I still remember having this online debate in my undergraduate sociology class, where people argued in unison (strangely) on the superiority of “generalist approach” in social change. In the end, it ended up being a rather sad rationalization of our majoring in sociology, a not very popular (at least in Korea at that time as it is now) subject in this era of marketing, law, stock, and medical specialists. However, the logic behind the claim was that critical questions to the human nature and function of society, as we practice in human studies including sociology, should be the basis of all specialist approaches and “generalist” should play a role as a lighthouse in the sea of knowledge, providing a holistic understanding that links different disciplines. A multiplayer. A libero. A person who sees the wood rather than a tree. And perhaps, this is what our entrepreneurship development coach was talking about.
Finally, an application to our role as a peace fellow. In an NGO where maybe more than 10 different kinds of expertise are in need, ranging from a marketing specialist, an IT development specialist, a program management specialist to an administration specialist, it is usually a lone (or two still lone) peace fellow(s) trying hard to juggle things and realizing the greatness of being a generalist.
One of the first tasks I was assigned after arriving here was to troubleshoot IT problems in the office. I instantly gained a status of an IT guru by helping them setting up a scheduler program and creating vacation messages and forwarding option at outlook. But in many times, the issues were as basic as un-muting the sound level at windows volume control or sorting emails by date received, which didn’t necessarily require any able hand of an expert at all.
A challenge turned up very soon, however, which was about actually transferring our web host to a new company. eHomemakers’ website was hosted by a Malaysian web hosting service, which had been doing its job free of charge for nonprofit organizations like eHomemakers and receiving certain amount of government grant to compensate its cost. However, as eHomemakers network has gained reputation during these past years, the website started to attract more traffic, which also, unfortunately, included hackers and spammers.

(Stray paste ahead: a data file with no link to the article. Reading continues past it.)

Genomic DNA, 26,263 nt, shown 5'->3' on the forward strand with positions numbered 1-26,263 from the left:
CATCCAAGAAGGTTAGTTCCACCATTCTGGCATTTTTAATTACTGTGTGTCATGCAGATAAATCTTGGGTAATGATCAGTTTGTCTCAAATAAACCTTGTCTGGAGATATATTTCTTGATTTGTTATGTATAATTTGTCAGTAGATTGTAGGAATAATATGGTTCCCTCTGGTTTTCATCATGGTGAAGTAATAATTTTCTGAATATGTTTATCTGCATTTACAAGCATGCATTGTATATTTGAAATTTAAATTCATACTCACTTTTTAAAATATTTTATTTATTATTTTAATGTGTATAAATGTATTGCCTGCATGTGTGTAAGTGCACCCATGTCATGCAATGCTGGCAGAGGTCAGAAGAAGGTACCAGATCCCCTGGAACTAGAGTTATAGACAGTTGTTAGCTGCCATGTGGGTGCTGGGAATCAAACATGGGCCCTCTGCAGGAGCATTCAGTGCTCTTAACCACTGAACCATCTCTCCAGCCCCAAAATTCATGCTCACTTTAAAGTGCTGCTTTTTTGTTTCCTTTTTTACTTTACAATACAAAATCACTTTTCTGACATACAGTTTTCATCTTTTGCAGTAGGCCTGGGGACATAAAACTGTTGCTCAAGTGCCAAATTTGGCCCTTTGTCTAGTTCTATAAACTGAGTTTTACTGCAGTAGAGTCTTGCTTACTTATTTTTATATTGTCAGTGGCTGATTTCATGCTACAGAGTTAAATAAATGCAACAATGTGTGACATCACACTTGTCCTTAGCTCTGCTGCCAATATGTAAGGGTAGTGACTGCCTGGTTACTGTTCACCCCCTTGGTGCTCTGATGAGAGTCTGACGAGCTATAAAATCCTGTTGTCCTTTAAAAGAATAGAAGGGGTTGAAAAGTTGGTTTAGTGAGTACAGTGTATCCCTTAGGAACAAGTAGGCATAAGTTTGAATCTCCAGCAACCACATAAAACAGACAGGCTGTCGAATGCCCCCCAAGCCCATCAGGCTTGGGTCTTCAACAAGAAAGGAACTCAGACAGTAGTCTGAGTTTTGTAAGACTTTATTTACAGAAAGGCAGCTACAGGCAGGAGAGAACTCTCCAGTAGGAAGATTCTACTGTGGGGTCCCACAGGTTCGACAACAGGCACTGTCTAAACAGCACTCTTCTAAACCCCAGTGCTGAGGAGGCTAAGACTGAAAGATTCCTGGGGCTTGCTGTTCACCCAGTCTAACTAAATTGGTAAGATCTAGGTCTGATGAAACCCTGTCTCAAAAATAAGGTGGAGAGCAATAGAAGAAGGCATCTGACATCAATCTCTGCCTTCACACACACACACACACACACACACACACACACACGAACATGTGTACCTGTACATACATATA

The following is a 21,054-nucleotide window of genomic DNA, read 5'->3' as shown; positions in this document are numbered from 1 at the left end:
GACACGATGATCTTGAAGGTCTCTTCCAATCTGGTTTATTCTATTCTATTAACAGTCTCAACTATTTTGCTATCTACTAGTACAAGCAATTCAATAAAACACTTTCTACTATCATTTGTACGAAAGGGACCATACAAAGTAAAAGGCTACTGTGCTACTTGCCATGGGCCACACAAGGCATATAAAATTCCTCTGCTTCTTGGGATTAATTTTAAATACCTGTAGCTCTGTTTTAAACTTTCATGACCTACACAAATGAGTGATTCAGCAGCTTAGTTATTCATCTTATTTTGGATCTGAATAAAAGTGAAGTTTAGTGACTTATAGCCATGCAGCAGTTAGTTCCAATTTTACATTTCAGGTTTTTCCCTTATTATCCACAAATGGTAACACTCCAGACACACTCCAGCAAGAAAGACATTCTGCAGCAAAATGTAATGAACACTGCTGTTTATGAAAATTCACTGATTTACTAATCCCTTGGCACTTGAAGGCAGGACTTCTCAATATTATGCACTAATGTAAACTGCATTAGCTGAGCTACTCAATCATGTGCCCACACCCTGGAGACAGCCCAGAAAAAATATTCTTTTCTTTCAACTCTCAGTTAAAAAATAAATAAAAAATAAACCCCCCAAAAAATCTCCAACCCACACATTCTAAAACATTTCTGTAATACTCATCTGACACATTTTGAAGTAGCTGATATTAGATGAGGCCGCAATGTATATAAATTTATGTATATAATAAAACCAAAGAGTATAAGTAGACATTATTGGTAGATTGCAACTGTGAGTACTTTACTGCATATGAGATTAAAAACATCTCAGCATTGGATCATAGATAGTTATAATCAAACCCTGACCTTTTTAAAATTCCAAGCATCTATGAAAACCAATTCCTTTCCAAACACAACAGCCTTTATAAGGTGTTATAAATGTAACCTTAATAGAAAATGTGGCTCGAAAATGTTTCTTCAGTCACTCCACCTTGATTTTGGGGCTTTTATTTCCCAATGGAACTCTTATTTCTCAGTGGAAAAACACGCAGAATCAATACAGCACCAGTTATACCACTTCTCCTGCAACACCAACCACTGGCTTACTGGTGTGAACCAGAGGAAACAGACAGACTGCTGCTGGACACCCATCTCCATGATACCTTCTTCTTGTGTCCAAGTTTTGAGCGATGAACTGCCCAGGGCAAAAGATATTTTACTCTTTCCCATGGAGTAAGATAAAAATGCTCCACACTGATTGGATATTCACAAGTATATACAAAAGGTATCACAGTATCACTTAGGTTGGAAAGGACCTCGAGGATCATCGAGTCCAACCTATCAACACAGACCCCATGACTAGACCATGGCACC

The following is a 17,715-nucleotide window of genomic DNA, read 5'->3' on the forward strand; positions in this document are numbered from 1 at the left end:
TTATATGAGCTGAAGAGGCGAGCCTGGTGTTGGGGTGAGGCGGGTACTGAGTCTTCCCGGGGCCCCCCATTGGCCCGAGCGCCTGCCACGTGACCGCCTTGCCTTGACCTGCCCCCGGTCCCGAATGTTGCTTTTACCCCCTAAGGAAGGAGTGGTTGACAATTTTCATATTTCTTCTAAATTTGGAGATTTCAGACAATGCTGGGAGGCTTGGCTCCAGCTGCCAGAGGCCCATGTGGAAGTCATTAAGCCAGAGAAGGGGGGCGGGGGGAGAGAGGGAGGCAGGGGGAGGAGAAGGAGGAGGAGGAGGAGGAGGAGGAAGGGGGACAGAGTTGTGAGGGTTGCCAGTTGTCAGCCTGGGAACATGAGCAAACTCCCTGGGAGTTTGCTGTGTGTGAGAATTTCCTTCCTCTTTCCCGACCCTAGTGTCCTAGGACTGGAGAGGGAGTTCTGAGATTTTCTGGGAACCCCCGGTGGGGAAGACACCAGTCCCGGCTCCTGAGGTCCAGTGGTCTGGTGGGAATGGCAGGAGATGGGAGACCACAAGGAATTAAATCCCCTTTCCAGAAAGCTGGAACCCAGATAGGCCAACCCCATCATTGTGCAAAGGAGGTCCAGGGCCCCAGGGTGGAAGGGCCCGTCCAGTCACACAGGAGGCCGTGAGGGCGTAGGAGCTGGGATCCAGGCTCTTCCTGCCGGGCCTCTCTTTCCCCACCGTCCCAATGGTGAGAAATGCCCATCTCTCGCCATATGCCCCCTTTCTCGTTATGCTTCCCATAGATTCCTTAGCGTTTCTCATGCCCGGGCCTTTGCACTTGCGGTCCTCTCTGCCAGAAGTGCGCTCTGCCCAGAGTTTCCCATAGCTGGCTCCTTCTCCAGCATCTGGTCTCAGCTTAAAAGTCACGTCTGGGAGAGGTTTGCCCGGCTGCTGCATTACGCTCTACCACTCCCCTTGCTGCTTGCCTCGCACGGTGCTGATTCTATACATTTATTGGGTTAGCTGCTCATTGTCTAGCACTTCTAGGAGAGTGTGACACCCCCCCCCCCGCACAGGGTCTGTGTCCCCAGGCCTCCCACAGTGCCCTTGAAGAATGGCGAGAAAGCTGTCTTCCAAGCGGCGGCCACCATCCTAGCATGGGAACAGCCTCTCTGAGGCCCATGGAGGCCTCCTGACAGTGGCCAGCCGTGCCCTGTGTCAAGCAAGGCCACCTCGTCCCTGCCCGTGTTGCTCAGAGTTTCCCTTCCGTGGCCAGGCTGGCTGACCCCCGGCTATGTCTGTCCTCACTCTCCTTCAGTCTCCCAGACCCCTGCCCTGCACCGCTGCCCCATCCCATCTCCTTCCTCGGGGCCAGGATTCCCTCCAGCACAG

After several hacker attacks earlier this year, eHomemakers was left with two hacked index pages in Malaysian and Mandarin versions of its website, which greeted visitors with an auto-played audio file announcing that ‘this site is proudly hacked by xxx.’ Furthermore, an increasing number of our email newsletters started bouncing back as spammers used our domain name to send junk mails. Obviously, the promise of ICT as a great outreaching tool was coming back to us as a double-edged sword.
Help from our web host was quite difficult to find. After two months of silence since the initial request from eHomemakers to ‘unhack’ these pages, we were suddenly informed of a three-week-notice of end of service. According to Ching Ching, behind this abrupt end was an absolute ‘never mind’ attitude; that they do not bother helping us any more. “When we applied for the grant, they gave me a list of government-contracted IT companies from which I should choose my IT service.” In short, she went on, there are virtually no competition and no need to respond to customers, once you have succeeded in placing your name on the list. As a nonprofit organization receiving this ‘benefit’, you are usually left with no other choice than finding a less irresponsible ‘IT consultant’.
That was why this time, she was so determined to find a US-based host, who would be supposedly more responsive, reliable and better equipped with technology. And this time, I could not even start my usual argument that “why a US-based one when you have such strong ICT infrastructure here in Malaysia already.”
Well, in principle, it would be better to find a local hosting service to which we can access easier and faster, on top of the fact that the choice would be more desirable to ‘build the local capacity’. Already impressed and amazed by the ICT infrastructure in Malaysia, I thought web-hosting service would be the last thing you need to – or should – import from the US.